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The government's moves towards front-line first funding are offensive, Local Government Association chairman Sir Je...
The government's moves towards front-line first funding are offensive, Local Government Association chairman Sir Jeremy Beecham claimed.

In his opening address to the LGA's fourth annual conference, Sir Jeremy said: 'Notwithstanding the commitment of the deputy prime minister and many senior colleagues to promote an effective relationship between central and local government, tensions clearly exist.

'These were highlighted a few months ago when we read what were clearly inspired reports about the concept of frontline first, under which some government departments apparently wish to fund services directly, 'cutting out the middle man' included democratically elected local councillors.

'I find the notion that councils and councillors are not themselves in the front line frankly offensive. Many of us have spent years struggling to maintain services and improve standards against a background of tight financial constraints imposed by central government, and periodic denigration by ministers.'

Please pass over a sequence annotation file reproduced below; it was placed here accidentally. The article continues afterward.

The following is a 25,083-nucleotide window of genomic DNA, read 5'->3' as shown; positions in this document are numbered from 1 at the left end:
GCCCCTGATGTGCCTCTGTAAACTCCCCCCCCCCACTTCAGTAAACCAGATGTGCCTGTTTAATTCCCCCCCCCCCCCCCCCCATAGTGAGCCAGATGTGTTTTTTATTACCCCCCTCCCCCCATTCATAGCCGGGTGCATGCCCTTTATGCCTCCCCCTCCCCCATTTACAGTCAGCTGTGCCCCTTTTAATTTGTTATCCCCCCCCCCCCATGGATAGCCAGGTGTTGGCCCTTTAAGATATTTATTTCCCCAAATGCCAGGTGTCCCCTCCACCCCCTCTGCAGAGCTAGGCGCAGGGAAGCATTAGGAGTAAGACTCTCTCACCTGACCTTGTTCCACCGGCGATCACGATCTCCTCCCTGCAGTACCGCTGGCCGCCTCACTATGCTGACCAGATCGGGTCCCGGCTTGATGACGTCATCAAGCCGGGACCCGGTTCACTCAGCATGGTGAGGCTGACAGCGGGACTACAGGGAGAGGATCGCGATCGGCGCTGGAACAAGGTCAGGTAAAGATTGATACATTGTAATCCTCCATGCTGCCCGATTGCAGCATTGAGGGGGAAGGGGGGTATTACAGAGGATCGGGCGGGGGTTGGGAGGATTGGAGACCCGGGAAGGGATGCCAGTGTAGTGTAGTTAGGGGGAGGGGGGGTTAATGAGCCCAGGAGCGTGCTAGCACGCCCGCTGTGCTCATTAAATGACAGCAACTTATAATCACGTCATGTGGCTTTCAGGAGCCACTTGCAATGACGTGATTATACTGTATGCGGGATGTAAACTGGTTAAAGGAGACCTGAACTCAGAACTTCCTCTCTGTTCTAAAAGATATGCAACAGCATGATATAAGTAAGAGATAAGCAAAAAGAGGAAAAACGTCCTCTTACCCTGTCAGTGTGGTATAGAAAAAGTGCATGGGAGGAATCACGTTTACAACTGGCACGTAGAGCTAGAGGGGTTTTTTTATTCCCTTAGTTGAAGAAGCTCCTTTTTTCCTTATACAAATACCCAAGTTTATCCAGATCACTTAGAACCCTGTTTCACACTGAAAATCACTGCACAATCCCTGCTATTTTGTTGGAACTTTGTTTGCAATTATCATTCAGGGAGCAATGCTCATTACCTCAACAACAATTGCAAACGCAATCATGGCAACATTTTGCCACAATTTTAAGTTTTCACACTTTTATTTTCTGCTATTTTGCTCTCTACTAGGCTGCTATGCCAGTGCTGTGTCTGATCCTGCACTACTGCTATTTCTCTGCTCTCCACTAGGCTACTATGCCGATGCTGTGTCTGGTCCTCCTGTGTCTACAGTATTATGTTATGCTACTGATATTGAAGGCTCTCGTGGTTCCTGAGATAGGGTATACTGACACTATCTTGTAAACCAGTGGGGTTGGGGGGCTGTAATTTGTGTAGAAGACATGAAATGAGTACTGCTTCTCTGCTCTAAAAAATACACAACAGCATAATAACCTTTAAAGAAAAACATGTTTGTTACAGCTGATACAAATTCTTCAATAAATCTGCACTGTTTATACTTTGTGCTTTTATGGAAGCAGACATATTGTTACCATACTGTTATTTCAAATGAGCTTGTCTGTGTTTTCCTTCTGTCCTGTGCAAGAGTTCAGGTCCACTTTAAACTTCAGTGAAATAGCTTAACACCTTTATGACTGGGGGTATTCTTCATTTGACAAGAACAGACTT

He compared the government's moves towards centralised control with the failed communist command economies of eastern Europe. 'We look to government to acknowledge the need for local accountability and diversity. It must recognise that 25,000 schools cannot be run from Whitehall. It must understand that joined-up government requires flexibility.'

He again called on ministers to recognise that healthy local democracy depends on councils having the freedom and capacity to make a difference locally.

Sir Jeremy highlighted the success the LGA had had in influencing government, including changes to the local government and transport Bills, extension of the Race Relations Act to cover public authorities and securing a significant role for councils in the housing green paper.

But he concluded: 'The last year has been one of mixed messages for the future of local government. The next year, in the run-up to the general election, must be the year in which local councils and their partners stake their claim to be recognised, in deed as well as word, as partners in the renewal of our democracy.'

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